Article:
A Duty to Act

This is an Auto-Post made on December 12, 2010, posted automatically as I prearranged this on January 4th, 2011. You are still welcomed to post comments.

Below, is a re-edited page from my personal journal back in the early 1990’s, one of the most scariest times I encountered while living up in Prince Rupert. I read this again back on September 2010 when I was going through my old journals, so that I could dig some material up for a paper I was writing in class. I needed some ideas of personal accounts for one particular writing exercise. I came across this little gem.

Below is a true story of  when I was living on my own in a townhouse complex. I kept a lot of the details out of it, for obvious reasons, but for the sense of it, the remaining details are very close to the real experience and state of mind at that time.

My purpose of writing this is based on that ethical dilemma of acting versus non-acting when someone is in pain and needs help; when should one intervene or exercise apathy. Far to often we read stories of how victims are ignored while they cry for help. This is a cry to those people who were left for dead as passer-by carried on their daily activities because they did not wish to get involved whether out of fear or selfishness.

I should also point out that there is a huge difference between coming to one’s aid, to rescue them, and reporting the incident to the authorities. The basic rule is, if your life is in jeopardy, keep away, but report it to the police as soon as you can. There is no law that says you must sacrifice, or risk, your life to help another in Canada.

On the other side, people seem to think that if it is in someone elses home, across the street, than it is none of your business. Sadly, ethics can be diminished when you hide behind your curtains of your living-rooms.

In this story I took the initiative and made that phone call. The result was a criminal conviction. The woman did go to the hospital with several abrasions to her head and right arm, but she did recover. Shockingly, she did go back to the home, and sadly, another incident did occur after I had moved away. She did move again, and as far as I know, she has not been seen since.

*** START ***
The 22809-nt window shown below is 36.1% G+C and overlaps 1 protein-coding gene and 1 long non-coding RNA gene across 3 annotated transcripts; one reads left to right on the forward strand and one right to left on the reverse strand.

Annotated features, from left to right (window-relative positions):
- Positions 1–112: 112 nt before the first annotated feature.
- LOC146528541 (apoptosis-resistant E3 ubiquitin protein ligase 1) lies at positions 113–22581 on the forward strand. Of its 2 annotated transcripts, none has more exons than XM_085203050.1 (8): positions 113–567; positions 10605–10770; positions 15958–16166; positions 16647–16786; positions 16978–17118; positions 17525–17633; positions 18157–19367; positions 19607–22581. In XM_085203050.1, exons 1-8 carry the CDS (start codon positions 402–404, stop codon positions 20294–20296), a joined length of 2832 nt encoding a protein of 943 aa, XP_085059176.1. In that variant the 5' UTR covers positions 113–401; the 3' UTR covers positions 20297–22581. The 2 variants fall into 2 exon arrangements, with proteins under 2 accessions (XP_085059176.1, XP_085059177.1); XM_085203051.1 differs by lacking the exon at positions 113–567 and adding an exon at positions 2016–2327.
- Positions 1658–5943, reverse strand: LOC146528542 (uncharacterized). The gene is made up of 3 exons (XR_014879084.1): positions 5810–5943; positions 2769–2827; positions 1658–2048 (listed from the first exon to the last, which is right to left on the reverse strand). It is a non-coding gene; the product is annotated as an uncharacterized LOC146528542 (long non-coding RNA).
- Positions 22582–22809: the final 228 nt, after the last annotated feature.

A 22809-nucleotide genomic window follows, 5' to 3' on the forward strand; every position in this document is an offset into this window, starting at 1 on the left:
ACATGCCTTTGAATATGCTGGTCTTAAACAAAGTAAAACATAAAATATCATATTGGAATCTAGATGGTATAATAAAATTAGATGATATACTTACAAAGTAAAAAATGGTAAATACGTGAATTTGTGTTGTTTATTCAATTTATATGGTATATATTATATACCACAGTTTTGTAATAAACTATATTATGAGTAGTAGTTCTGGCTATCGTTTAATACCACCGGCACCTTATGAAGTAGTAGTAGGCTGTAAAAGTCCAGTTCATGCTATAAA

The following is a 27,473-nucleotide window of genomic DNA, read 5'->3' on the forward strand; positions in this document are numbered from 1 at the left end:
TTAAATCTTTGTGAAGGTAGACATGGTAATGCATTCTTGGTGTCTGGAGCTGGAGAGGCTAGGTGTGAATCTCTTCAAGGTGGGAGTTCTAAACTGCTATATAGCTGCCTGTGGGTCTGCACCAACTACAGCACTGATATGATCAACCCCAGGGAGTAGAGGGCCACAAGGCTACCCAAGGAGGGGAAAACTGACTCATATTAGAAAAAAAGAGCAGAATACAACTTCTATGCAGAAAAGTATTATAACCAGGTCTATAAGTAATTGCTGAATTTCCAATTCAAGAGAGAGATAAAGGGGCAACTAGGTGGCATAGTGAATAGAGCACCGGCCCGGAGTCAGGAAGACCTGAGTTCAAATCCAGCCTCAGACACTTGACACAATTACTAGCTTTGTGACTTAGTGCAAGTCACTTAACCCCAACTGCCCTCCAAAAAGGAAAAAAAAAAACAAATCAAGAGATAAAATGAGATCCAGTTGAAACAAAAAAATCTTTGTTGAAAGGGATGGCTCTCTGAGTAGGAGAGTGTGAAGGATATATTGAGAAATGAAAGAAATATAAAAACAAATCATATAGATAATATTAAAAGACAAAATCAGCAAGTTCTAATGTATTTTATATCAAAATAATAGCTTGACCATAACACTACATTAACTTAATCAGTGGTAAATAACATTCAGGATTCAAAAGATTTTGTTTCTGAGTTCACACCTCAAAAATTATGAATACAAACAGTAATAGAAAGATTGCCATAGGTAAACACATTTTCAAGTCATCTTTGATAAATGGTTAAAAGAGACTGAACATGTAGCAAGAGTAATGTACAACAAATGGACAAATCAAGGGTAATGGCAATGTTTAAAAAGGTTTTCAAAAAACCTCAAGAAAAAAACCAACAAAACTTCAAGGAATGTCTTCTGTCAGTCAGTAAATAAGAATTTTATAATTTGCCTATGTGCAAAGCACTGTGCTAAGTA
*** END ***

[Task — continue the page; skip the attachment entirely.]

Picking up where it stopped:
November 13 1990: I heard a dull loud sound that seemed to have occurred right by my bedroom window. It woke me, so I sat up and turned on my light by the bed and wondered what the could have been. I peaked out through the window blinds to see if I could spot anything unusual, but nothing looked out of place in the darkness. I shrugged it off, turned off my light, and wrapped myself up with my covers.

A few seconds had passed before I heard the loud voices of two people yelling. It was clear that there there was one male and one female voice, and that there were engaged in a very heated argument. I sat up in bed, and rethought about what was going on. Hesitantly I put on my slippers and went into the living room where I sat on my recliner and looked out through the window, to see which neighbour it was making all the noise. It was my next door neighbour right beside me. They were clearly having a fight, and the topic of the fight, I could hear very clearly, was about money.

Several seconds went by, while I sat there starring blankly into space, when the sound of a door slammed opened. Then the voices become vividly clearer as they moved out onto the lawn right by my window. As they yelled back and forth, I turned on my lights inside, hoping that that would scare them back inside where they could make less noise. The tactic did not work. She was half dressed and he was still in his work clothes. Then the sound of a fist hitting flesh, with a distinct howl of pain, and the ruffling sounds of feet dragging across the gravel driveway, could be heard, clear as day.

Her blood curdling sound of pain I am sure must have woke the entire neighbourhood up, but it did not. No one was up? I could see not one light on from the other homes on the street.

She screamed back at him and ran back inside, but not before he grabbed door and forced himself back inside after her.

Now I witnessed an assault.

The screaming kept up for another few minutes. In that time I grabbed my phone and dialled 9-1-1. I explained to the operator what I had seen, and that the women could be still in danger she and her spouse went back inside the house. They were still fighting when the police arrived.

Two officers came up to the house. One officer knocked on the door while another waited by the rear of the house. No one answered the door. Then a second set of knocks, but this time it was followed with, “this is the police, there has been a complaint, I need to talk to you.” No Reply.

Then I heard some screams from the woman, then a loud crashing sound—the door getting kicked in, then silence.

About fifteen minutes later another police car arrived, and I heard the man being escorted away from the house.

In the end, it is easy to say that what I did was the right thing to do. At the time, I was young and lacked the experience and knowledge that I have today. However, the basic instinct of watching someone in pain, crying for help, is a very real emotion, and one that we should always act upon. Personal danger is perhaps the great determinator as we also have to balance whether or not we should get involved.

Would our personal safety be an issue when dealing with an domestic dispute with our neighbour? This is the question when dealing with violence of whether to get involved or not. However, there is a duty of care with our neighbour, as a neighbour, to honour them when issues of criminality come to play. This means that when you witness a criminal act, you must act, and proceed accordingly by reporting it to the Crown, i.e., the police. Personal safety must come first, but justice must prevail. Let the police do their job, and you can keep your anonymity.

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